Don't confuse desire with ambition.

  • icon

    Just look overseas the top ten -20 pc generaly are independents...if they stay they are unhappy but greenmailed

  • Hybrid Agent

    What is a Self Employed Estate Agent?

    With the developing movement towards being a ‘Self Employed Estate Agent’ is this the best approach or terminology for the newer hybrid estate agent?

    A philosophy of being an ‘Estate Agency Business’ rather than thinking of yourself as ‘self-employed’ will serve you better. Calling yourself self-employed in any field has become a kind of personal social branding by which you offer yourself to others to be judged, it makes you sound better at what you do, you must be good because ‘you work for yourself’. However it’s too easy to give up being ‘self-employed’ and get a job, if you have a successful local estate agency business you will not be able to walk away easily until you sell or retire, a big difference. So which are you going to be?

    Feeling like a Self-employed agent will have you thinking in a short-term transactional way; a self employed plumber or carpenter will focus mostly on the current job and the next one. As a ‘self employed’ agent you will lose longer term focus by only thinking about where your next valuation/property sale is coming from reducing your ability to progress over a longer period. Thinking like a proper local estate agency business by monitoring growth and profitability and using local marketing, branding, service and your reputation will see your business develop well beyond its first year. Working one property to the next is not sustainable over a longer period. You need to build a framework that the transactions will stack-up within in a more automated or ‘production-line’ way. This will enable you to manage your business to long-term success rather than have your head spinning chasing the next instruction or house sale alongside the other daily business responsibilities.

    This ‘framework’ is best considered in terms of service and pricing in the local market you operate in so that your clients are always left contented with the outcome after their sale completes having received what they were promised (and more) at an understandable cost. A recommendation to other clients is then far more likely and your business will grow over time. Thinking “that’s another instruction” and will pay me £X now or later will make for a ‘roller coaster’ feeling in your working life. It will shorten your time working outside the traditional employed model as an agent as you stress over how many instructions you are getting this week or month to pay your bills. Doing the things that get your local brand known and appreciated will give you a natural level of instructions each week, month or year to make your working life far more flowing and less stressful by not just chasing the next property or deal.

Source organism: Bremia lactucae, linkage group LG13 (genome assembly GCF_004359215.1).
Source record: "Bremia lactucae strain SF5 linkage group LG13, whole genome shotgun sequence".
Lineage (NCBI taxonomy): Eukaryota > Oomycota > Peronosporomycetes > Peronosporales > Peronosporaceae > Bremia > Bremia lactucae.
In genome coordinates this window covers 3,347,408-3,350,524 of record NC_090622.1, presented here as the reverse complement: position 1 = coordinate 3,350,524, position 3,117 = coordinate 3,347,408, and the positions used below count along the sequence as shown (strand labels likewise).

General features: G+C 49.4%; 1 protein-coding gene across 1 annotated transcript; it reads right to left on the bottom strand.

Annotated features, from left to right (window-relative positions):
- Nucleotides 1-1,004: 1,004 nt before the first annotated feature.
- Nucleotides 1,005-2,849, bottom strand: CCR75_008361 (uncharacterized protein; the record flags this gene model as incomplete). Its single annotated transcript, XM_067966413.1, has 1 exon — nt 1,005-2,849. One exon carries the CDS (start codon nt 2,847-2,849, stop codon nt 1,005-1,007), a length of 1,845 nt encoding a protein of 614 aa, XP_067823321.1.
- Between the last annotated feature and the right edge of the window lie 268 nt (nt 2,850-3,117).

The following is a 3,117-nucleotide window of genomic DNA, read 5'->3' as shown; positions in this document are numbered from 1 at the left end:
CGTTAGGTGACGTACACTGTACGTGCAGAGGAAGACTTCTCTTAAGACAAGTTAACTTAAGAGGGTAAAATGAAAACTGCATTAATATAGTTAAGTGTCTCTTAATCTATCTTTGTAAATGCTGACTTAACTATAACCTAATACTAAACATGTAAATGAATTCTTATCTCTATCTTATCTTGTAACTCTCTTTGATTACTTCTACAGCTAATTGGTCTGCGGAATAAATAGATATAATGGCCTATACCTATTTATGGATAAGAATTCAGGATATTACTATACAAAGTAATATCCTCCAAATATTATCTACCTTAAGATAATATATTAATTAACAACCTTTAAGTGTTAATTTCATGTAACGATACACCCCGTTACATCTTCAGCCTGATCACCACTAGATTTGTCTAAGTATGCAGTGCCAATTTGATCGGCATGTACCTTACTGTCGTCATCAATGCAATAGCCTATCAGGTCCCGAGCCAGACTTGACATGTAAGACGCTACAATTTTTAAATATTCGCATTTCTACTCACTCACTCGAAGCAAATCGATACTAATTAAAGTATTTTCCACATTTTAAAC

But how do you operate in this way? One small tip would be that you split your day. Be a ‘maker’ in the morning and a ‘manager’ in the afternoon as someone once said. Start your day by doing the things that will grow your business, the creative things that produce a unique and appealing offering to clients and helps them know about you and be interested in your services. Use the afternoon to do the jobs that will get you paid sooner. Plant the seeds in the morning and pick the crops in the afternoon.

    So the next time you read something about being a ‘Self Employed Estate Agent’ under a network or big hybrid operation consider whether it actually provides the tools to create for yourself a long term business in your location. Does the network give you the ability to create a personal legacy? May sound dramatic but if you are going to put 12 hour working days into a business you will want to know that something tangible will be built in the long term.

    The future of estate agency cannot be on the high street 9-5 by phone, so home-based local agents with great technology will become the way that consumers, both buyers and sellers get what they need from their property transaction. If your local operation is structured to provide this you will succeed in this new version of the industry. Bumping from one instruction to the next will become too tough and will likely see you fall back in to the employed high street role quite quickly.

    Read more about being a Local Hybrid Estate Agent in the book "The No.1 Hybrid Estate Agent, How to Evolve in Property Selling" available on Amazon